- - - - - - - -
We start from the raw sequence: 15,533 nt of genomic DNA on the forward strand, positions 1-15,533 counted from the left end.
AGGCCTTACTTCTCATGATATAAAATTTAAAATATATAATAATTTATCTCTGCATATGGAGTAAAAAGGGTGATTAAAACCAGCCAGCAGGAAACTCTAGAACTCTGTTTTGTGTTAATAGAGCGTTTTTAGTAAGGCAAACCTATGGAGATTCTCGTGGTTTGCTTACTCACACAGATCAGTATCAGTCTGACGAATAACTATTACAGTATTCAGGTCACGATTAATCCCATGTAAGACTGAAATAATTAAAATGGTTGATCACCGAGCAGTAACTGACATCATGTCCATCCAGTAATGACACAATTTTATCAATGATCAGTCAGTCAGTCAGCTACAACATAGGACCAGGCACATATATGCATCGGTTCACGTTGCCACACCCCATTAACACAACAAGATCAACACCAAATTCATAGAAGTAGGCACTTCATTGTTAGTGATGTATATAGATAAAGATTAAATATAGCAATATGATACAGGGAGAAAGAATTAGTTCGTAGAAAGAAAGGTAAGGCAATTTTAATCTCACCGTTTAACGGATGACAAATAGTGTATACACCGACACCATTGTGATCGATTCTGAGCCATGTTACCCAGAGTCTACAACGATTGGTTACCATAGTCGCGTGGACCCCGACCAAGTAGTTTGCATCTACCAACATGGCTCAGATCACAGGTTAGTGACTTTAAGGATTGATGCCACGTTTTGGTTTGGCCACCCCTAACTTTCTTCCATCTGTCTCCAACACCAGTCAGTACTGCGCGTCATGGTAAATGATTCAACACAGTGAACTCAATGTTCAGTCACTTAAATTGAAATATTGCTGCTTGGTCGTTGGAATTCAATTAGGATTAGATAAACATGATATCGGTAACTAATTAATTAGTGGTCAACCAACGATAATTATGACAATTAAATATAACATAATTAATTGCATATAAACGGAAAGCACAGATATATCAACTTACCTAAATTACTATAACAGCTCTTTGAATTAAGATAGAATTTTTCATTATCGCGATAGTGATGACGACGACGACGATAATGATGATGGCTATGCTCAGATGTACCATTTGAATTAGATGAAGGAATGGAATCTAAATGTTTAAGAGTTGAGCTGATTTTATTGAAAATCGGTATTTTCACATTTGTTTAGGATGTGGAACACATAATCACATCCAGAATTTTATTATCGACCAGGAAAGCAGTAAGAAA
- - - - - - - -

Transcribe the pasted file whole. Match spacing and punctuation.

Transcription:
We start from the raw sequence: 15,533 nt of genomic DNA on the forward strand, positions 1-15,533 counted from the left end.
AGGCCTTACTTCTCATGATATAAAATTTAAAATATATAATAATTTATCTCTGCATATGGAGTAAAAAGGGTGATTAAAACCAGCCAGCAGGAAACTCTAGAACTCTGTTTTGTGTTAATAGAGCGTTTTTAGTAAGGCAAACCTATGGAGATTCTCGTGGTTTGCTTACTCACACAGATCAGTATCAGTCTGACGAATAACTATTACAGTATTCAGGTCACGATTAATCCCATGTAAGACTGAAATAATTAAAATGGTTGATCACCGAGCAGTAACTGACATCATGTCCATCCAGTAATGACACAATTTTATCAATGATCAGTCAGTCAGTCAGCTACAACATAGGACCAGGCACATATATGCATCGGTTCACGTTGCCACACCCCATTAACACAACAAGATCAACACCAAATTCATAGAAGTAGGCACTTCATTGTTAGTGATGTATATAGATAAAGATTAAATATAGCAATATGATACAGGGAGAAAGAATTAGTTCGTAGAAAGAAAGGTAAGGCAATTTTAATCTCACCGTTTAACGGATGACAAATAGTGTATACACCGACACCATTGTGATCGATTCTGAGCCATGTTACCCAGAGTCTACAACGATTGGTTACCATAGTCGCGTGGACCCCGACCAAGTAGTTTGCATCTACCAACATGGCTCAGATCACAGGTTAGTGACTTTAAGGATTGATGCCACGTTTTGGTTTGGCCACCCCTAACTTTCTTCCATCTGTCTCCAACACCAGTCAGTACTGCGCGTCATGGTAAATGATTCAACACAGTGAACTCAATGTTCAGTCACTTAAATTGAAATATTGCTGCTTGGTCGTTGGAATTCAATTAGGATTAGATAAACATGATATCGGTAACTAATTAATTAGTGGTCAACCAACGATAATTATGACAATTAAATATAACATAATTAATTGCATATAAACGGAAAGCACAGATATATCAACTTACCTAAATTACTATAACAGCTCTTTGAATTAAGATAGAATTTTTCATTATCGCGATAGTGATGACGACGACGACGATAATGATGATGGCTATGCTCAGATGTACCATTTGAATTAGATGAAGGAATGGAATCTAAATGTTTAAGAGTTGAGCTGATTTTATTGAAAATCGGTATTTTCACATTTGTTTAGGATGTGGAACACATAATCACATCCAGAATTTTATTATCGACCAGGAAAGCAGTAAGAAA